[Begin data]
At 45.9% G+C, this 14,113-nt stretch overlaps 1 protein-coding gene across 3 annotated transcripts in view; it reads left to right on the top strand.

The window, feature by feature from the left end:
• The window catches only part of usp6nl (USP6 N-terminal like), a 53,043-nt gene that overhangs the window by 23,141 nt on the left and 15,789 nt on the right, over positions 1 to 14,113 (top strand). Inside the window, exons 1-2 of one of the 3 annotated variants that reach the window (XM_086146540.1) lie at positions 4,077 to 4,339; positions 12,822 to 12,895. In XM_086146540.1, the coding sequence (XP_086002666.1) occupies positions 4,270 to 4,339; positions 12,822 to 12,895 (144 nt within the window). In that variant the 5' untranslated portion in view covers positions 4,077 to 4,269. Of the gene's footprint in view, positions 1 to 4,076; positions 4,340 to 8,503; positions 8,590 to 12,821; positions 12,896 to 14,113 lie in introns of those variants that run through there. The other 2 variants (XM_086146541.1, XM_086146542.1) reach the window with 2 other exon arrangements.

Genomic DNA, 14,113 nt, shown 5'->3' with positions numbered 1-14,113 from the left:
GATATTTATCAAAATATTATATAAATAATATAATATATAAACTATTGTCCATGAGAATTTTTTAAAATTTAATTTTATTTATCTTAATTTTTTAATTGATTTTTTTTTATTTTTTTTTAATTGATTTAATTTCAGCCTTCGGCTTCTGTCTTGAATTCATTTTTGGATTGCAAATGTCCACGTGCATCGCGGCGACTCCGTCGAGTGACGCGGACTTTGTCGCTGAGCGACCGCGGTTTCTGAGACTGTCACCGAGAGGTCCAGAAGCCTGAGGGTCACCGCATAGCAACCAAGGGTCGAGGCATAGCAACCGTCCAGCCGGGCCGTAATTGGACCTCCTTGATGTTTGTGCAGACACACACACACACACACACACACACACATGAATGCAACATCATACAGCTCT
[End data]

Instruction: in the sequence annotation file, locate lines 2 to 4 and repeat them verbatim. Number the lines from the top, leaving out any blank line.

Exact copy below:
The window, feature by feature from the left end:
• The window catches only part of usp6nl (USP6 N-terminal like), a 53,043-nt gene that overhangs the window by 23,141 nt on the left and 15,789 nt on the right, over positions 1 to 14,113 (top strand). Inside the window, exons 1-2 of one of the 3 annotated variants that reach the window (XM_086146540.1) lie at positions 4,077 to 4,339; positions 12,822 to 12,895. In XM_086146540.1, the coding sequence (XP_086002666.1) occupies positions 4,270 to 4,339; positions 12,822 to 12,895 (144 nt within the window). In that variant the 5' untranslated portion in view covers positions 4,077 to 4,269. Of the gene's footprint in view, positions 1 to 4,076; positions 4,340 to 8,503; positions 8,590 to 12,821; positions 12,896 to 14,113 lie in introns of those variants that run through there. The other 2 variants (XM_086146541.1, XM_086146542.1) reach the window with 2 other exon arrangements.

Genomic DNA, 14,113 nt, shown 5'->3' with positions numbered 1-14,113 from the left: